The East India Company trade, c. 1800

Illustration

Simeon Netchev
by
published on 27 September 2022

A map illustrating the markets and goods traded by the East India Company (EIC) with East and Southeast Asia and India around 1800. Incorporated on December 31, 1600, by Queen Elizabeth I's Royal Charter, it was given an initial 15-year monopoly on English trade from the Cape of Good Hope eastward to the Straits of Magellan. By 1620 the Company had twelve trade outposts (factories) and by 1700, was making close to thirty annual sailings to the Far East, had its shipbuilding yard, a fleet of 10,000 tons, more than 2,500 seamen, and, by 1803, a private military force of 260,000 men and was responsible for almost half of all of Britain's trade.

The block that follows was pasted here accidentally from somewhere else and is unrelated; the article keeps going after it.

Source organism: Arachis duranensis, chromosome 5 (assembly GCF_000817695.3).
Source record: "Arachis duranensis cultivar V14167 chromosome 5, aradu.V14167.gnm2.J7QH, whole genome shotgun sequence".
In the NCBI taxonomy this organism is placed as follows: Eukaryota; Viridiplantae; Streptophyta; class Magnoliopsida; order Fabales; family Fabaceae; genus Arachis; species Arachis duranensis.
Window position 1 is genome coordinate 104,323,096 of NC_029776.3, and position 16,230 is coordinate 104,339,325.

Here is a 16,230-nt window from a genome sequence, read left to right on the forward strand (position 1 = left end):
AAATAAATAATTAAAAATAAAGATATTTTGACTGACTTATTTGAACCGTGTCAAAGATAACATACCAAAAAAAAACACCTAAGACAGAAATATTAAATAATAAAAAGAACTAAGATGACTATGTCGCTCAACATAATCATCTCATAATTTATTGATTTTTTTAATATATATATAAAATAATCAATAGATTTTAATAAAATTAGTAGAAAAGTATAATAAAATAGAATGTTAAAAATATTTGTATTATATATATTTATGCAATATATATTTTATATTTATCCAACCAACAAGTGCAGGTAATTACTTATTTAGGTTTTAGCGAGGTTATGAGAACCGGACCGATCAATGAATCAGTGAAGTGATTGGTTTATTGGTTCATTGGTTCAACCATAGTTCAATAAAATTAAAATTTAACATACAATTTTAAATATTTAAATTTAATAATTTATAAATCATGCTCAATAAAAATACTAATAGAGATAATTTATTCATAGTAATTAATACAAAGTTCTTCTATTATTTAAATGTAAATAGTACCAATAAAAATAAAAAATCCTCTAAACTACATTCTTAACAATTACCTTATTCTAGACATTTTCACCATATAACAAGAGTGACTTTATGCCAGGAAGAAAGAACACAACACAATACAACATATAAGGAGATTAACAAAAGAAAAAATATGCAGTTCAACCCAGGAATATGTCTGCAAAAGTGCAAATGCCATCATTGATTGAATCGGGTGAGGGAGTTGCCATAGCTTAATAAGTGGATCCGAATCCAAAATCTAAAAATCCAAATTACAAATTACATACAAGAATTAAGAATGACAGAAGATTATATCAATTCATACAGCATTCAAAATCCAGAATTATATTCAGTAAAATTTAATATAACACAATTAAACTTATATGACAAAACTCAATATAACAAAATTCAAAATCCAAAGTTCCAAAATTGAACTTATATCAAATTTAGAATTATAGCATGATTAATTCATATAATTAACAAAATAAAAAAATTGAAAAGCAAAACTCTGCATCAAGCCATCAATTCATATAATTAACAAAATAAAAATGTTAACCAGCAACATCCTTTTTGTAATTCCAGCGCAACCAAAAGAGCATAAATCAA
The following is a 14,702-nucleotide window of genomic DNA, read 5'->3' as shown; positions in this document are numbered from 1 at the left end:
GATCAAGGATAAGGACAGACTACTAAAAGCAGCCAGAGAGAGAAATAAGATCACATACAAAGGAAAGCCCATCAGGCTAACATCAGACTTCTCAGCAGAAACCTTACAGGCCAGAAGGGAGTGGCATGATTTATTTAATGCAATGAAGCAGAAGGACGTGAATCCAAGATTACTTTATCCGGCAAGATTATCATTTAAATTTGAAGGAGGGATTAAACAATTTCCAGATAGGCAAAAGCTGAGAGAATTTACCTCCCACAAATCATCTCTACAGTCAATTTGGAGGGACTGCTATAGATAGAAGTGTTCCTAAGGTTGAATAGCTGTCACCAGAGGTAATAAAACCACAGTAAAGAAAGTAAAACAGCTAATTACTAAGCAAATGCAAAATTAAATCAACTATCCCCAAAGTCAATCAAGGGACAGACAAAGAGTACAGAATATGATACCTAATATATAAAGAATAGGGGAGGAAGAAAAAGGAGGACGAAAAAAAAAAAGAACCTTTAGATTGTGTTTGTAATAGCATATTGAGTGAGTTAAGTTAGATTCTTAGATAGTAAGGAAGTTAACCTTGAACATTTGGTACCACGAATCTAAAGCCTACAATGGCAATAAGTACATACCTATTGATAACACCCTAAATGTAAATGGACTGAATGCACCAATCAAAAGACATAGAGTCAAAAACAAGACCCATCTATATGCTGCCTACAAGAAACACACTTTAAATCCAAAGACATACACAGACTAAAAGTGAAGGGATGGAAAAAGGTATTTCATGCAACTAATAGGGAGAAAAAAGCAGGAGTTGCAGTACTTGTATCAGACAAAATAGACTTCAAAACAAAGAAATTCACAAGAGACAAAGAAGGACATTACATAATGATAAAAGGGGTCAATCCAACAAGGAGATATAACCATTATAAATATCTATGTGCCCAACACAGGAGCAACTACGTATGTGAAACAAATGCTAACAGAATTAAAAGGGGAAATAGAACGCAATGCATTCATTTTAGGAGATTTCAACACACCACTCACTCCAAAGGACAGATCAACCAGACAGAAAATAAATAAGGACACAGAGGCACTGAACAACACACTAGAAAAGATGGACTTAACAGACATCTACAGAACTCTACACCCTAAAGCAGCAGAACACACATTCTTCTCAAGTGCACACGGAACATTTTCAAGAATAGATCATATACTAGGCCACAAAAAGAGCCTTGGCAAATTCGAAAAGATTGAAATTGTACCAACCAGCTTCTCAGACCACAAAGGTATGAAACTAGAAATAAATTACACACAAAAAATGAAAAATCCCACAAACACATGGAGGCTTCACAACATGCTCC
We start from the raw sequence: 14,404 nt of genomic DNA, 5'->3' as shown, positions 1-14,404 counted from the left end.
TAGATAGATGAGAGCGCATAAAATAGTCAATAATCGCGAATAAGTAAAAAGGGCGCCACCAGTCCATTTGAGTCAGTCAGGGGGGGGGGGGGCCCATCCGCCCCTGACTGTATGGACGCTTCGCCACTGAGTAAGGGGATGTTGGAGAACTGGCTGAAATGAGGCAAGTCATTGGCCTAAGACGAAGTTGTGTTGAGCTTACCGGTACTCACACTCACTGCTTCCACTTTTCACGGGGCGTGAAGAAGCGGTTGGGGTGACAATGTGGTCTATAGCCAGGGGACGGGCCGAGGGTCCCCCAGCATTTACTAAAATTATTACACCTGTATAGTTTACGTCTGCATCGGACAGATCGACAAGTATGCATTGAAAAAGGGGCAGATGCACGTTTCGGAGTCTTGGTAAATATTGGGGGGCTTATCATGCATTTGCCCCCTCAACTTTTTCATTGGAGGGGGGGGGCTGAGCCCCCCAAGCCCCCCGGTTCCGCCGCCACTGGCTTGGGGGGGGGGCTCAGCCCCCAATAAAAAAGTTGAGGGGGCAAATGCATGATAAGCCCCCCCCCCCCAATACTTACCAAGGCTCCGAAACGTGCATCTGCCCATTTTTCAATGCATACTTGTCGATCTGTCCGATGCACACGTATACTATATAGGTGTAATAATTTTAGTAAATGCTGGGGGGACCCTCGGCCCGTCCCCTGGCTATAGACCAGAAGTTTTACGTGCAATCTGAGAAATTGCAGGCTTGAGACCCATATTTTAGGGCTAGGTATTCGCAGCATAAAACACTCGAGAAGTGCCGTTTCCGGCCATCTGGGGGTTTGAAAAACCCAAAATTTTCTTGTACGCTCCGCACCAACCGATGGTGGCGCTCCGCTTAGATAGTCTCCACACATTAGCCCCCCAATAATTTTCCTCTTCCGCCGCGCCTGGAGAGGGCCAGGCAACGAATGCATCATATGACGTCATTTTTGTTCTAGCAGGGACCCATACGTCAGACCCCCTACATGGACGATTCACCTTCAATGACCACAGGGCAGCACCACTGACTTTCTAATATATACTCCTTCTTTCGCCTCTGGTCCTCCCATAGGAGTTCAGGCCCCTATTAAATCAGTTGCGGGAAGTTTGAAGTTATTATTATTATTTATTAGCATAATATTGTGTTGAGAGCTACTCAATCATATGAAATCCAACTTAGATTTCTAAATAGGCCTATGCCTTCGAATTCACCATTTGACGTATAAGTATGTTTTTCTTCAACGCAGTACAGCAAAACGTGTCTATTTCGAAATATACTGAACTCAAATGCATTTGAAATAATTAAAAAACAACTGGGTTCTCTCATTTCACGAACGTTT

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About the Author

Simeon Netchev
Simeon is a freelance visual designer with a deep interest in the human side of history. He believes that every image should be an interaction, a commentary, and a narrative, and every map should lead on an exciting journey of exploration and discovery.

Cite This Work

APA Style

Netchev, S. (2022, September 27). The East India Company trade, c. 1800. World History Encyclopedia. Retrieved from https://www.worldhistory.org/image/16446/the-east-india-company-trade-c-1800/

Chicago Style

Netchev, Simeon. "The East India Company trade, c. 1800." World History Encyclopedia. Last modified September 27, 2022. https://www.worldhistory.org/image/16446/the-east-india-company-trade-c-1800/.

MLA Style

Netchev, Simeon. "The East India Company trade, c. 1800." World History Encyclopedia. World History Encyclopedia, 27 Sep 2022. Web. 30 Nov 2022.

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